Erik Erikson, a psychologist born in Germany who lived from 1902 to 1994, said there are eight stages of human psycho-social development. He later revised this to nine. Each stage has an issue or “crisis” attached that people must resolve in order to “graduate” to the next level of emotional and mental health. Erikson introduced the commonly accepted term “identity crisis” to connote the issues of adolescence.
Erikson was also the first psychologist to see old age as an active developmental stage of life. Erikson’s Stage 8 is “Integrity Versus Despair,” which generally affects persons over 65 years of age. This is the crisis seniors face and must resolve.
Erikson’s stages spanned the lifetime. For example, an infant must resolve the issue of trust versus mistrust of the world and of caretakers. Toddlers must confront autonomy, or of being capable and independent as opposed to feeling shame and doubt about their abilities. As the life span proceeds, persons go through stages such as the adolescent identity crisis to that of establishing a meaningful and intimate relationship with someone of the opposite sex, all the way to nurturing others of younger generations by being a parent, mentor, etc., until late adulthood. At that level, Stage 8, a person feels that his or her life has been well-lived, makes sense and brings a sense of peace and satisfaction (integrity). If he or she does not feel this, the person will experience a sense of despair characterized by depression, anger, feelings of failure, worthlessness, uselessness and having wasted one’s life.
What is to be done if an elder person regards his or her life with a sense of failure, defeat and waste, leading to fear about death? It is too late to start over. Most of one’s life is past. What can be done for an older person who is not experiencing a sense of integrity?
Since many elderly people experience depression, we may surmise that they are experiencing despair rather than integrity. Researcher David Haber said depression is the most common emotional malady of the elderly and the most overlooked. Haber equates depression in the elderly with Erikson’s “despair.”
What should be done if an elderly person regards his or her life with a sense of failure, defeat and waste, leading to fear about death? It is too late to start over. Most of one’s life is past. What can be done for an older person who is not experiencing a sense of integrity?
Fortunately, there is something elderly persons can do or be helped to do. They may conduct a life review, which is a more formalized method of engaging in the reminiscences that elderly people so naturally do.
As death nears, gerontologist Robert Butler, a pioneer in the importance of reminiscence in the lives of older people, said that older people have a tendency toward self-reflection. Memories resurface, as well as unresolved dilemmas and conflicts. This is part of preparing for death. It can be an exercise to create meaning and a way of integrating the personality and accepting the inevitable with grace and equanimity.
A life review uses the past to come to peace with the present. It also helps put the past to rest.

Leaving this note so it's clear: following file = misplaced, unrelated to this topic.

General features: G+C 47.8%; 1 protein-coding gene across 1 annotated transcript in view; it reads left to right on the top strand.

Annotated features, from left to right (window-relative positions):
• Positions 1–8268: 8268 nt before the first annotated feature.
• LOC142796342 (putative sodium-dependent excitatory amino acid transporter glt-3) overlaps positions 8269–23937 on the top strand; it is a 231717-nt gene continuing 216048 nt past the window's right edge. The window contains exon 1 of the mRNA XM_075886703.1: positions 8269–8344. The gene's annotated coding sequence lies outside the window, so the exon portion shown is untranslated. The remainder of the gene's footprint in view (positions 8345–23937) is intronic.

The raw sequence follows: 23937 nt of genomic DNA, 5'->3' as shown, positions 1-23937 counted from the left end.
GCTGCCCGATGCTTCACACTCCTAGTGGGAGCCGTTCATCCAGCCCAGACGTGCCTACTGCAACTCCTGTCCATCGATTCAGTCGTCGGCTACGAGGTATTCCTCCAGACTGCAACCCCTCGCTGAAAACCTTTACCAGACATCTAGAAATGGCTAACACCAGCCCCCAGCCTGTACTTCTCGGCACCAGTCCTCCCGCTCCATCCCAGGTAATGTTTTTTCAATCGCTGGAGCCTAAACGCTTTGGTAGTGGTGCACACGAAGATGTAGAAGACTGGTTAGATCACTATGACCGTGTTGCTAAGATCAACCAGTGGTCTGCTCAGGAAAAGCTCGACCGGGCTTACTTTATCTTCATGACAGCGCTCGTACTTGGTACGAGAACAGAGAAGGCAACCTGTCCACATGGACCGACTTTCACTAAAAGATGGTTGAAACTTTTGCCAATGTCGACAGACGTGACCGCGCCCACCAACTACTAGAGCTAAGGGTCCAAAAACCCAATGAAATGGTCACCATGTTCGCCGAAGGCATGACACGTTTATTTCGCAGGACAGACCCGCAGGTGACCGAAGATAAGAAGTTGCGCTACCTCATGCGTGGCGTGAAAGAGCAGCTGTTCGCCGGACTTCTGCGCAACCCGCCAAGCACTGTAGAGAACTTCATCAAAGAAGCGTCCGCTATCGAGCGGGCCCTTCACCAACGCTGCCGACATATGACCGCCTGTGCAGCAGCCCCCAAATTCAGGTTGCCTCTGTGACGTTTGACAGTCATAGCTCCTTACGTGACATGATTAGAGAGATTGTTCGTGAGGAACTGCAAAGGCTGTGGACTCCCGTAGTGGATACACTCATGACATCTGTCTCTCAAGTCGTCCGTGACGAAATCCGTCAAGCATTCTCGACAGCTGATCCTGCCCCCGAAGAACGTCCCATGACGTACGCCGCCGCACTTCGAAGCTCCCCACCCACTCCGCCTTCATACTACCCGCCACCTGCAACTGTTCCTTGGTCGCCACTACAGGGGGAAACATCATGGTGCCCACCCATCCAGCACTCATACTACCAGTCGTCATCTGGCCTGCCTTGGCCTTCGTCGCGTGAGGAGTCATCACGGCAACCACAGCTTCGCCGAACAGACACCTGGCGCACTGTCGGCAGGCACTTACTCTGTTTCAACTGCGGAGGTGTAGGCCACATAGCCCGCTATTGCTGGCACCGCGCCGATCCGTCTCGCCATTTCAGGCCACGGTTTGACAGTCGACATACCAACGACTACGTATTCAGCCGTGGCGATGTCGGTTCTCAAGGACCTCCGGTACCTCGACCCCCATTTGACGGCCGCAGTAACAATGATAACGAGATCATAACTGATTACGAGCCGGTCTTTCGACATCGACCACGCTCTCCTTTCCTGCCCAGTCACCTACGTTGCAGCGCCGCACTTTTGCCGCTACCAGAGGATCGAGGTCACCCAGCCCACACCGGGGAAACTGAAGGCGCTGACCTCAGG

Haber found that life reviews are easily administered and may be self-administered. He said older people enjoy doing them. Haber cites studies showing that life reviews increase life satisfaction in those who complete them as opposed to elderly people who have no interventions. Thus, life reviews can be therapeutic and allow older people to feel better about their lives in lasting ways.
A thorough life review brings forward successes and disappointments…
A life review is an evaluative process that should include looking at and resolving old conflicts. It can cover basic questions such as where one was born and when, where one grew up, what it was like in one’s home, community, and in the schools one attended. It covers relationships with parents, step parents, siblings, friends, and the different phases of life, including childhood, adolescence, young adulthood, marriage, career, and raising one’s children. A life review includes friends, influential people in one’s life, and feelings about retirement and health as well as descriptions of a typical day now, and what kinds of things make the person happy. A thorough life review brings forward successes and disappointments and lets the older person reflect on what he or she would do differently and what turning points were experienced. It covers a person’s philosophy of life, and his or her concerns and hopes for the future.
Sharon Kaufman, author of The Ageless Self: Sources of Meaning in Late Life, sees people as organizing their life reviews into themes. These themes help integrate the disparate pieces of life into a meaningful whole with which the person may be psychologically at peace. Examples of these themes may be relationships, service to others, financial pursuits, achievements, marriage and family, and spiritual or religious pursuits. Emerging themes can help the elderly person put the pieces of the puzzle of life together into a picture that can provide satisfaction and peace. This helps the elderly person achieve integrity instead of despair.
Clark University. Life Review Interview Manual. Available online at www.clarku.edu/faculty/dmerrill/soc180/manual.doc. Retrieved 12/08/2016.
Haber, David. (2006). Life Review: Implementation, Theory, Research, and Therapy. International Journal on Aging and Human Development, 63(2): 153-171. Available at http://jshellman-reminiscence.wiki.uml.edu/file/view/Haber_LR_Rem_200.pdf. Retrieved 12/08/2016.
Shippensburg University of Pennsylvania. Personality Theories, Erik Erikson. Available at http://webspace.ship.edu/cgboer/erikson.html. Retrieved 12/08/2016.